A while ago, Joe wrote about his most embarrassing travel mistake. I never paid back the favor with my own embarrassing travel story but hey, why not? Just as his embarrassing trip had to do with Japan, so is mine, albeit a different situation, and in fact, an entirely different trip.
Background information: I am an admitted coffee snob. It needs to be the right flavor, the right color, have the right amount of sweetener, not be too old, etc., or I’ll say, “ew.” I’ll still drink it, but I won’t enjoy it and I’ll probably b**ch and moan the whole time ;-). Life got a whole lot better when Starbucks spread to practically everywhere and instead of asking for a “medium coffee, very, very light and very, very sweet” (can you tell I’m from NYC?) and hoping it’d come out OK, I could ask for a “tall blonde in a grande cup” and then add the sweetener and dairy stuff myself so it’d be perfect.
But this story happened in Japan in 2009, while we were staying at a ryokan (Japanese B&B, but they give you breakfast AND dinner…or at least the places where we stayed did) in the middle of nowhere. There were no Starbs to save me.
So it was breakfast time at the ryokan. The meal in our room included fried eggs, Vienna sausages, a variety of breads and spreads, OJ, coffee and salad and soup (salad and soup with breakfast is a very “Japanese” thing. The soup was cream of something…not bad though…actually comforting, since it was so cold in the room!). The coffee came with two teeny-tiny itsy-bitsy creamers, but since this wasn’t the first time I had been through a situation like this in Japan, I was prepared and had looked up how to ask for more in my Japanese-English dictionary. So when the server lady came in, I said, “Mo sukoshi miru-ku, kudasai?” (“A little more milk, please?”), with my best deer-in-the-headlights look (I should just patent “that” look by now, for all the times I’ve successfully used it on international trips where I didn’t speak the language). She smiled and said…something…in Japanese (I strongly hoped it was something to the effect of, “Sure, hold on just a sec and I’ll go and get you a decent amount!”), then left. And after some anticipation-filled minutes (did she understand me and would she come back?) my milk Savior returned!…with two more teeny-tiny itsy-bitsy creamers. So now instead of a half-ounce, I had maybe about an ounce of the white stuff. Tops. And to add insult to injury, it turned out that IT WASN’T EVEN MILK! It was non-dairy creamer! Grosser than gross! Needless to say, I bought a canned ko-hee (the Japanese word for coffee – they sell canned coffee in vending machines just about everywhere) that morning.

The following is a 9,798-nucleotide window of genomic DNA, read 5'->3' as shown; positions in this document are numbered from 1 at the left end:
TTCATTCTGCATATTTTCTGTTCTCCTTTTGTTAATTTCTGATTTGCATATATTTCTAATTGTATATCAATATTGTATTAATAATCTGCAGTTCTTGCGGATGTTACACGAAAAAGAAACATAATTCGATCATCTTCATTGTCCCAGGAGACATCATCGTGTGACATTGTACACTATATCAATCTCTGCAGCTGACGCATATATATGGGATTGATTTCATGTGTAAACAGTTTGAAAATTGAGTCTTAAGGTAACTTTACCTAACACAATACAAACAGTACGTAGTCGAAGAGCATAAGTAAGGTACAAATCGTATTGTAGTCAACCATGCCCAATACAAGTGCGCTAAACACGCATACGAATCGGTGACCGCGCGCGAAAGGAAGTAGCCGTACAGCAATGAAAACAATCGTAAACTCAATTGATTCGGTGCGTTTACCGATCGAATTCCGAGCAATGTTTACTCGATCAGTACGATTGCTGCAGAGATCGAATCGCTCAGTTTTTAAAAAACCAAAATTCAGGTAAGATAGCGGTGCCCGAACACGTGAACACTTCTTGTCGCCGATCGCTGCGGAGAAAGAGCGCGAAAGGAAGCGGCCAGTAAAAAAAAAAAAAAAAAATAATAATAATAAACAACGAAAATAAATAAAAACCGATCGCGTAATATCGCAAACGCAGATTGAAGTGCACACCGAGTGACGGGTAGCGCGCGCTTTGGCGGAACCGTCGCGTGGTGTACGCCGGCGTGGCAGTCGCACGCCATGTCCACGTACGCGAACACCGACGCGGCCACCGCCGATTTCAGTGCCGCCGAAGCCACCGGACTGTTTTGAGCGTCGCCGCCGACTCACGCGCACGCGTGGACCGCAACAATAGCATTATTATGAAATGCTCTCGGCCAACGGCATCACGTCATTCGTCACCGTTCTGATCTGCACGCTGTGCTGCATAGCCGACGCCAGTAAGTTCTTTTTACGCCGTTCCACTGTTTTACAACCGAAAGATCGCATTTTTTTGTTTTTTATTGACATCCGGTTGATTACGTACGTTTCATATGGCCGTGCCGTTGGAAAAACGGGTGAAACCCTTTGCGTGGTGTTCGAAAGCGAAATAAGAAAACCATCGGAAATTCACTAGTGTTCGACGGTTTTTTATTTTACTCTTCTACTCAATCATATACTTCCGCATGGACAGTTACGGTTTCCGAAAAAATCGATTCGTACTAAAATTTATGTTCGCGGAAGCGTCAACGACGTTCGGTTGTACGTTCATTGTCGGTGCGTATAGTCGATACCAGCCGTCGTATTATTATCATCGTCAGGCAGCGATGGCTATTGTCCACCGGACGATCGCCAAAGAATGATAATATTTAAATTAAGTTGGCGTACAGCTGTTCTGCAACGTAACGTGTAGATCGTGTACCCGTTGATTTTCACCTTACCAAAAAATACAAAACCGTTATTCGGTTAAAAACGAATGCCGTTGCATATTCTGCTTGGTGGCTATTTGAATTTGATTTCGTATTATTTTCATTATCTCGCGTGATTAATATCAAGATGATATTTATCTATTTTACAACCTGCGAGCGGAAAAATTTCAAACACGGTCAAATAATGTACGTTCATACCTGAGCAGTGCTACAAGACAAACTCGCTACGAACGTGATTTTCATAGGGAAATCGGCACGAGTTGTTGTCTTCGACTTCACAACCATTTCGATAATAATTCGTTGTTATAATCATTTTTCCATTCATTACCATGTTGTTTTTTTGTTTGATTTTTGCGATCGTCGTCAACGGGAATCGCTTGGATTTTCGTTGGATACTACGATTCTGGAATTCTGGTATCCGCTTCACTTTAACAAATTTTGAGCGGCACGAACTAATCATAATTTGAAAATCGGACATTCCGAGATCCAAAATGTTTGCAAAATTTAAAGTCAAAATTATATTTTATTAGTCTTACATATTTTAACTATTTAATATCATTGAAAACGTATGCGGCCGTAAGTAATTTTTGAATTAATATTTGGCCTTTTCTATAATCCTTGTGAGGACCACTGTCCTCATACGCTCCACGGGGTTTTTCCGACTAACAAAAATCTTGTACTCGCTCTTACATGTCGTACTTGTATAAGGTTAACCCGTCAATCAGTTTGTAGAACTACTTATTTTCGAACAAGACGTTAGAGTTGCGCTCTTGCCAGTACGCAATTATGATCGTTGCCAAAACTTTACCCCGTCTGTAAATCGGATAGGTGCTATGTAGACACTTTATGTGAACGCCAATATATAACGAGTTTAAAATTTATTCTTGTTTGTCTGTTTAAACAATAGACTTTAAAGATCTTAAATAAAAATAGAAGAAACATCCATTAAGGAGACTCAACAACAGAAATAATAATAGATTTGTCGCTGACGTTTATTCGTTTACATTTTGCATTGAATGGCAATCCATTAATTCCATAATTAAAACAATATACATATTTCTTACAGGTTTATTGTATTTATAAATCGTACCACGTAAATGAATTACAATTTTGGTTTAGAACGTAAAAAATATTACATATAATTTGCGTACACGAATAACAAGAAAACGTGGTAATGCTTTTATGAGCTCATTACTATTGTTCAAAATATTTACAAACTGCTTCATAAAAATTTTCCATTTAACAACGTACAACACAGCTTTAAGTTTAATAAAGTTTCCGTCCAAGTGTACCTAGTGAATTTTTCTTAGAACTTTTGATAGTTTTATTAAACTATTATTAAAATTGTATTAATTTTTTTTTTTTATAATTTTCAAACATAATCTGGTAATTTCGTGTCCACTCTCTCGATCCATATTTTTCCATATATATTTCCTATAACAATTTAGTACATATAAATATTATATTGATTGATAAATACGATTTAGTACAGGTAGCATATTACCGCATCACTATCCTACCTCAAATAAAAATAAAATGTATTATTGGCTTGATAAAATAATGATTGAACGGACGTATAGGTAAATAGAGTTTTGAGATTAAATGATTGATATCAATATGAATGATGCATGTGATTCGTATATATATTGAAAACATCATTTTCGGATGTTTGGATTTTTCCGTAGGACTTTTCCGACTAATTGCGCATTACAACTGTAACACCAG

But we still had one more breakfast to go.
So I got smart and at dinner that night I asked Haruko, the girl who served us our evening meal (she spoke a smattering of English so it was much easier to communicate with her than the woman who had given us our breakfast) if I could get real milk somewhere (we had a fridge in the room). She said they sold it in the ryokan’s gift shop. I checked and saw they had larger containers (about 8oz) and smaller ones (about 4oz). I double-checked with Haruko and she said the smaller ones were yogurt. OK, no problem, I’d get a larger one.
So I went to buy the milk and saw that different containers had different caps – the brown capped one had brown-colored milk so I figured it must be chocolate and the other two had white milk and either a blue or a red cap. I couldn’t read the labels but I just thought blue was skim milk because that what it was at home, so I got a bottle of the red-capped milk, because hey, I’m on VACATION so the calories and fat of what must be whole milk don’t count, right?
The next morning, breakfast started. I put my milk in my coffee, took a sip and it just tasted…wrong. It was way too sweet and seemed to have an almost…sour(?)…aftertaste. So I ask Joe to try it – he took a sip and said the coffee tasted fine. OK, maybe it’s just me. So we finished the meal and since he knows I don’t like to drink milk by itself, Joe started to drink the leftover milk straight from the bottle. Hmm…. He told me to try it, so I did. It tasted like…berries? Joe went downstairs while we finished packing and when he came up, he said he checked with the woman in the gift shop.
I had bought strawberry milk.
The brown capped one was chocolate milk, the blue-capped one was regular milk, and the red-capped one was strawberry milk.
So I had put strawberry milk into my coffee.
So there you have it, y’all. Just because something is one way where you live, don’t assume it’s the same way everywhere. If you do, you may wind up with a mouthful of strawberry-flavored coffee. Trust me… it’s pretty gross!
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This post first appeared on Your Mileage May Vary.
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While I am not a coffee guy, I thoroughly enjoyed your tale. So surprising when something obvious (whole milk) turns our entirely different. Please say you haven’t switched to strawberry at home!